Although the regulation of arterial blood flow has been a subject of intensive medical research, the precise circulatory mechanisms involved are still not fully understood. It has been increasingly recognized that the endothelium plays a vital role in regulating vascular tone, structure, and function. A seminal discovery was made with the identification of endothelium-derived relaxing factor, a key mediator of vasodilation, which was later identified as nitric oxide (NO). Nitric oxide is synthesized from the amino acid L-arginine in the endothelium. Decreased bioavailability of NO is associated with arterial stiffness, hypertension, atherosclerosis, and cardiovascular disease (CVD). Nebivolol is a novel beta-blocker that is highly selective for beta1-adrenergic receptors. Nebivolol also causes vasodilation through a mechanism involving endothelium-derived NO. In clinical studies in hypertensive subjects, nebivolol significantly improves vasodilator responses to endothelium-dependent agonists such as acetylcholine. In addition, nebivolol significantly reduces pulse wave velocity (PWV), a measure of arterial stiffness, whereas the beta-blocker atenolol has no effect on PWV. Because endothelial dysfunction and arterial stiffness play an integral part in the early atherosclerotic process and are associated with poor outcomes and increased mortality, independent of blood pressure, the ability of nebivolol to enhance release of endothelium-derived NO may have significant clinical implications for the use of this agent in the treatment of hypertension and CVD.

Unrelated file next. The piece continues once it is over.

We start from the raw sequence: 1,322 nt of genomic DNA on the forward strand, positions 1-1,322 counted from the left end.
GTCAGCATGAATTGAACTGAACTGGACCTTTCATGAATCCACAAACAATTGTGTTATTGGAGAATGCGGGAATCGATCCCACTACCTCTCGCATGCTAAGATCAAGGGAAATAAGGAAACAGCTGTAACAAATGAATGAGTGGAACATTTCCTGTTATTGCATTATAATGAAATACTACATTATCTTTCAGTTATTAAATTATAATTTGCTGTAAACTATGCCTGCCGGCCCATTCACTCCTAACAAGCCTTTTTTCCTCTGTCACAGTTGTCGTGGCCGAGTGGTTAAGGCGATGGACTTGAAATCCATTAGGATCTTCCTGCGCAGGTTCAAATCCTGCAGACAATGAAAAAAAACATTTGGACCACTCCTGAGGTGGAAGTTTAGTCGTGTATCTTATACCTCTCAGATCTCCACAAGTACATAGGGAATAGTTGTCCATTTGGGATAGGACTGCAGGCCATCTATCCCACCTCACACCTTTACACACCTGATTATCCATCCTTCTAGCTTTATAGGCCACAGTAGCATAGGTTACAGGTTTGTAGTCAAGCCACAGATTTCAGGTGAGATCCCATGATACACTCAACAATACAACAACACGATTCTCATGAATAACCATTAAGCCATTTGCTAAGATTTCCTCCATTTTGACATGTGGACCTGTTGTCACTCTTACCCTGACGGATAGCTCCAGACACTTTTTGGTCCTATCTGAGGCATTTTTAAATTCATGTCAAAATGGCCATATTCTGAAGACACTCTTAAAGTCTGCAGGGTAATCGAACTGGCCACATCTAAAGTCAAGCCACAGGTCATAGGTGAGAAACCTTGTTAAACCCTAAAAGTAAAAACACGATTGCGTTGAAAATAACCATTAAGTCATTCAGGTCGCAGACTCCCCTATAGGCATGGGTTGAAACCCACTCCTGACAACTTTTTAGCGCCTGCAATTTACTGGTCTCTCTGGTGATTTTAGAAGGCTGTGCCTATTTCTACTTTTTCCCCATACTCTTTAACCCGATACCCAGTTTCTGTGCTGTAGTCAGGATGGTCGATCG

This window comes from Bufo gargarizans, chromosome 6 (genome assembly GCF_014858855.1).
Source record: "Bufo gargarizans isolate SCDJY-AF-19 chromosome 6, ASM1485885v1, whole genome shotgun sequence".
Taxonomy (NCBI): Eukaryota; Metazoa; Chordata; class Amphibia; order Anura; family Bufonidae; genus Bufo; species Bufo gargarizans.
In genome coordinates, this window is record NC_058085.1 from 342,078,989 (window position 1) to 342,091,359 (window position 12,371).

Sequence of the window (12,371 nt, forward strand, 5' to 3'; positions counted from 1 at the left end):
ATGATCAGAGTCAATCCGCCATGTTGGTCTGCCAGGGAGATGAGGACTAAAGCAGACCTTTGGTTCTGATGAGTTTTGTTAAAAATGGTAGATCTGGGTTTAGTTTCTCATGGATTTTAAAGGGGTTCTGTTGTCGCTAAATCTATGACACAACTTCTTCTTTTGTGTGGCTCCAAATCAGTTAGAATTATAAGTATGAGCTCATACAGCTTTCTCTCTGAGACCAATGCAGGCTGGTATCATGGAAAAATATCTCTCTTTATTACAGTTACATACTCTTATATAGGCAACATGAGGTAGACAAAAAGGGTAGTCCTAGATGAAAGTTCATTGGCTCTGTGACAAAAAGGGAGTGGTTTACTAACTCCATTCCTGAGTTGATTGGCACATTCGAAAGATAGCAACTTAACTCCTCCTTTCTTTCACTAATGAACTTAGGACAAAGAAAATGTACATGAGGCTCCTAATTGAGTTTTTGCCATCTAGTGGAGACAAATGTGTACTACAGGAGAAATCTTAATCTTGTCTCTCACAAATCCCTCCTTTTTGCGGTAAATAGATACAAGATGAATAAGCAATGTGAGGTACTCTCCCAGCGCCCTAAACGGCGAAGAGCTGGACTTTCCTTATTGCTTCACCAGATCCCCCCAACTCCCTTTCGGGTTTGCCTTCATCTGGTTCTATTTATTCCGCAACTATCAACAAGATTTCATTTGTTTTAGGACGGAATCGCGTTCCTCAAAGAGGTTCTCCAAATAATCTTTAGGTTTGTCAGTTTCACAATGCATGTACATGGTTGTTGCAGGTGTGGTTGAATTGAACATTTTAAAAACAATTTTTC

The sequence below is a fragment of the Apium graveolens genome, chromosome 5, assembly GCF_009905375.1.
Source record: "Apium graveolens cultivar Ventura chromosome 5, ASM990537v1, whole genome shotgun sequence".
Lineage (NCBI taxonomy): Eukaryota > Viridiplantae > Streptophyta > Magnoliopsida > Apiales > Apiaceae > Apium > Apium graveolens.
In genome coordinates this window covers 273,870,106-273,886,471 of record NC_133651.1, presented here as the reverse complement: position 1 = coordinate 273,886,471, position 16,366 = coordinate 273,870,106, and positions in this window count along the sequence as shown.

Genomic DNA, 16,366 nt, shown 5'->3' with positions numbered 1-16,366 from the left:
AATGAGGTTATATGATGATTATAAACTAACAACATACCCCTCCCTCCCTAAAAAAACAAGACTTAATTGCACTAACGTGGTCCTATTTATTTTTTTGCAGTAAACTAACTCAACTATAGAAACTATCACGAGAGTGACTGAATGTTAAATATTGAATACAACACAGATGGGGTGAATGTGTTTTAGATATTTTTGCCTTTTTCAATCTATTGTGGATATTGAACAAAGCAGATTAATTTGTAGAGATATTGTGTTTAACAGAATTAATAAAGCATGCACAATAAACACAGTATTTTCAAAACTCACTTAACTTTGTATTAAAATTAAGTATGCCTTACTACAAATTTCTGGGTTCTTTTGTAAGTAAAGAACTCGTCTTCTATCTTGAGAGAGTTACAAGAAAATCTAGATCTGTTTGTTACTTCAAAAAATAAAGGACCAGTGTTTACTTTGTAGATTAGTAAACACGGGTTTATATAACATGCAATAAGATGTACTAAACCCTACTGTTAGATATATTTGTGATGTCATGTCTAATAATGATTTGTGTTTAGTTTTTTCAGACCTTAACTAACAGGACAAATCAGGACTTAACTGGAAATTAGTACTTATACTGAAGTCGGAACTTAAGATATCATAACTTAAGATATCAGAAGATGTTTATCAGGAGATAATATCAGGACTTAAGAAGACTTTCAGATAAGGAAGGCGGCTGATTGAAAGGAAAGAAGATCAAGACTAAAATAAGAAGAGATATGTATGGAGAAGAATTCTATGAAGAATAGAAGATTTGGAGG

Exploring Vascular Benefits